Joe--a followup:

If you combine a metaethical analysis that yields subjectivism instead of objectivism on the values involved in the interrelated parsing of what each of the words in "free will" metaphysically means, you get Double's take on my prior post, namely his free will subjectivism.

I hope that helps.

Hi Joe-

I'm impressed with your stamina for blogging. I've been too busy keeping up with end of term commitments to weigh in, but I've been enjoying the tide of posts when I've had a moment to take a look.

On the post: why can't we all just not get along? What does "up to us-ness" add if not yet another term that papers over robust disagreements? I suppose I'm more inclined to think the idea of unifying the debate under a given phrase, concept, functional specification, or slogan is unlikely to succeed precisely because there are so many different theoretical interests people have deployed the term 'free will' to cover. In short, I doubt there is enough overlap of meaning or (theoretical or ordinary language) function to support a characterization of free will that will leave everyone satisfied.

Of course, this leaves us with the problem that parts of the current literature already face: some amount of talking past one another. It seems to me that the best solution is to just specify what phenomenon one is interested in, and ideally, bracket talk of free will until we are clear what all the phenomena of interest are (or, if one must talk about free will, simply foreground how one is using the contested term).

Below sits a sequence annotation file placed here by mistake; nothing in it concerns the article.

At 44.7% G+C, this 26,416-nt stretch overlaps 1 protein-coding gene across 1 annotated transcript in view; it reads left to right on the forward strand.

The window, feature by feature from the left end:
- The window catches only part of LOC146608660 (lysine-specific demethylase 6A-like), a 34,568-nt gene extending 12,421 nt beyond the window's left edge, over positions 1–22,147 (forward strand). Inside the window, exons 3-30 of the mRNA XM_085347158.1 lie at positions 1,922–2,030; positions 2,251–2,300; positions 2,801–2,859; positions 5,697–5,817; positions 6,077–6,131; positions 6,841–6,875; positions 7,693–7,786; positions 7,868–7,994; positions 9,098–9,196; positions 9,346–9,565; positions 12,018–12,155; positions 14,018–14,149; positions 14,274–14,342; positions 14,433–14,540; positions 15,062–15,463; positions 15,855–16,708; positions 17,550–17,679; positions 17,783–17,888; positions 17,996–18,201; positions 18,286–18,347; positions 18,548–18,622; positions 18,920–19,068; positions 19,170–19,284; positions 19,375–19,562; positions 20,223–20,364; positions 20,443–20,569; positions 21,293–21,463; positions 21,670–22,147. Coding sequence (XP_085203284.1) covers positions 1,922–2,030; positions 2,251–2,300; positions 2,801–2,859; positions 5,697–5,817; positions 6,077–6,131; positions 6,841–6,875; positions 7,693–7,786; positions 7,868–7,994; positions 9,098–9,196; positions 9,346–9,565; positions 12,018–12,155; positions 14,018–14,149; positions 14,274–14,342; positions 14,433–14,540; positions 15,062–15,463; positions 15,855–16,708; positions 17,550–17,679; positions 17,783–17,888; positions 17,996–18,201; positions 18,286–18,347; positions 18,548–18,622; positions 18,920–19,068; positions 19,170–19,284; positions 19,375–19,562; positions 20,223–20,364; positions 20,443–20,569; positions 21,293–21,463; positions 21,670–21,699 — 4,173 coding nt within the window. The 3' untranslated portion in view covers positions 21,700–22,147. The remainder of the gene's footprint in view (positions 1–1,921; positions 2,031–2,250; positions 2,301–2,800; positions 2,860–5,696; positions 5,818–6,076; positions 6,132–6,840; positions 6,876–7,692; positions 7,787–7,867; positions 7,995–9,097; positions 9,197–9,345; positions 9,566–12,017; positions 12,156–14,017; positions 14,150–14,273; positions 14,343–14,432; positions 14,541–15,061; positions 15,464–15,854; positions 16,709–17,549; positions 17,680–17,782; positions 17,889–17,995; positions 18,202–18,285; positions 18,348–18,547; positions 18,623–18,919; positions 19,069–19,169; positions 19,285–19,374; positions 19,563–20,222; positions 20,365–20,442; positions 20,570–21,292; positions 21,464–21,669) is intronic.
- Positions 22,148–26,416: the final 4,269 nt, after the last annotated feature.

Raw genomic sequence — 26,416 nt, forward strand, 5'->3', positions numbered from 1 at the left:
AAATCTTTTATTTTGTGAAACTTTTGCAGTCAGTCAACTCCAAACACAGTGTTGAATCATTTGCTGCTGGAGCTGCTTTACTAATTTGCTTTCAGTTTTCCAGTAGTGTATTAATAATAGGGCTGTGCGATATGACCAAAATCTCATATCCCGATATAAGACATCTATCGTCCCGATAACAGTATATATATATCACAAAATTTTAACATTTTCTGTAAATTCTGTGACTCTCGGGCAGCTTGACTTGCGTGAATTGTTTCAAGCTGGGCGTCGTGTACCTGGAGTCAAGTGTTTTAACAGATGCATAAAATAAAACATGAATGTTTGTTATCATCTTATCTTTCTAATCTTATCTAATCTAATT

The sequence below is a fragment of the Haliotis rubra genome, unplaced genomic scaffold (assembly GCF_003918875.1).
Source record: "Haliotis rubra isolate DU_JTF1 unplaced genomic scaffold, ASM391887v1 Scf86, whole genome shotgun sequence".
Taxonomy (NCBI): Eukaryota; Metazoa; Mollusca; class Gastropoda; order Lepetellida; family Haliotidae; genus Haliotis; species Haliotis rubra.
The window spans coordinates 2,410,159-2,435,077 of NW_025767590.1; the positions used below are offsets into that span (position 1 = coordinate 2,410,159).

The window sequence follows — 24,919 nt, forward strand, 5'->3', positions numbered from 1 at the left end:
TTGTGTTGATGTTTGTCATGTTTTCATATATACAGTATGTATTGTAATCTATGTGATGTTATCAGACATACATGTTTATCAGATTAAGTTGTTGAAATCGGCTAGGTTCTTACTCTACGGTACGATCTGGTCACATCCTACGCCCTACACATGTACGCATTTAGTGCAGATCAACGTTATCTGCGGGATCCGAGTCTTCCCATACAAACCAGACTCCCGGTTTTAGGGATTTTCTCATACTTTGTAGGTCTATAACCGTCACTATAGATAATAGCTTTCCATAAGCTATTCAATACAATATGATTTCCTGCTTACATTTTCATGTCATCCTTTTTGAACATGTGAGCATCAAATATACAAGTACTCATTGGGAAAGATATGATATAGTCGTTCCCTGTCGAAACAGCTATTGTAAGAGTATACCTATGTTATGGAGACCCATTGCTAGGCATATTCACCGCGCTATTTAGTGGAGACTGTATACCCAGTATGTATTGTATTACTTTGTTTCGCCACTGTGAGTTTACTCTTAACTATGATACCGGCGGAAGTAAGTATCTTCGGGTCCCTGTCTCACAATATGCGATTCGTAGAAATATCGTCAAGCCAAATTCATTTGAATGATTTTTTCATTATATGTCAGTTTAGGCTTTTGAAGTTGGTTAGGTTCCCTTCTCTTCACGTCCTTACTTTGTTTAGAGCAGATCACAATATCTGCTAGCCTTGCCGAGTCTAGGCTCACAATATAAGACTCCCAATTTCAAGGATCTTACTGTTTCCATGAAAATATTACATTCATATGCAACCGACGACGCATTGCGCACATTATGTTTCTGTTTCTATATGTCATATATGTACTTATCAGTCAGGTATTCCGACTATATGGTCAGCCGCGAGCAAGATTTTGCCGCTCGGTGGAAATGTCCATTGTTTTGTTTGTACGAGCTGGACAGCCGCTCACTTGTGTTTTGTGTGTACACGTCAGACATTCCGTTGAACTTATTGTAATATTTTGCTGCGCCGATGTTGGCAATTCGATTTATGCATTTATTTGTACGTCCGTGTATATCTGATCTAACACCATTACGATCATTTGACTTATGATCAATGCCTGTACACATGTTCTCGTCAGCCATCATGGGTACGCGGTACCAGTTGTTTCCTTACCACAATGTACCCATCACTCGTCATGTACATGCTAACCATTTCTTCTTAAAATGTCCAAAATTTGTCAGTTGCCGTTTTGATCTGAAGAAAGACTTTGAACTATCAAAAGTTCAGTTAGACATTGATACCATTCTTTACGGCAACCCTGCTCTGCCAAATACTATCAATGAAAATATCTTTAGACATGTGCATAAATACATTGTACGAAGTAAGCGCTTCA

Joe,

I have two major concerns:

A. It's not clear to me what "up to us" means. I have a general sense of what it means. But I can think of boundary cases, where the phrase is not precise enough to decide the hard questions. Yet philosophers spend all of their time arguing the hard questions. Consider Mele's Zygote Argument: is the subject's life up to Diana the Creator-God? The subject? Or both? If the term isn't precise enough to settle that question, then I don't think it adds much, and might even muddy the waters.

B. Philosophers cannot define commonly-used terms through simple fiat. 20 people on a blog can't (and shouldn't) get together and say, "from now on, free will means X." Although free will is not an every day term, tons of people still use it outside of our little circle - in the media, in the press, in the science literature, etc. If anything, we should be trying to track whatever consensus and definition that wider usage reveals. (After all, if we solve problems with our toy definition, but they have no clear relevance to the outside definition, then it's not clear what good we accomplished.) If we admit that wider common usage is a constraint (as I think we should), then we should admit that free will is a very messy term, with hardly a clean, simple definition. It is admirable to try to simplify the problem to make it solvable, but we need to do so within the constraints that the term's wider usage places on us as language speakers.

I'm sure Manuel can explain why I'm wrong about all of this. Yet I've always felt this way, and have yet to be convinced otherwise.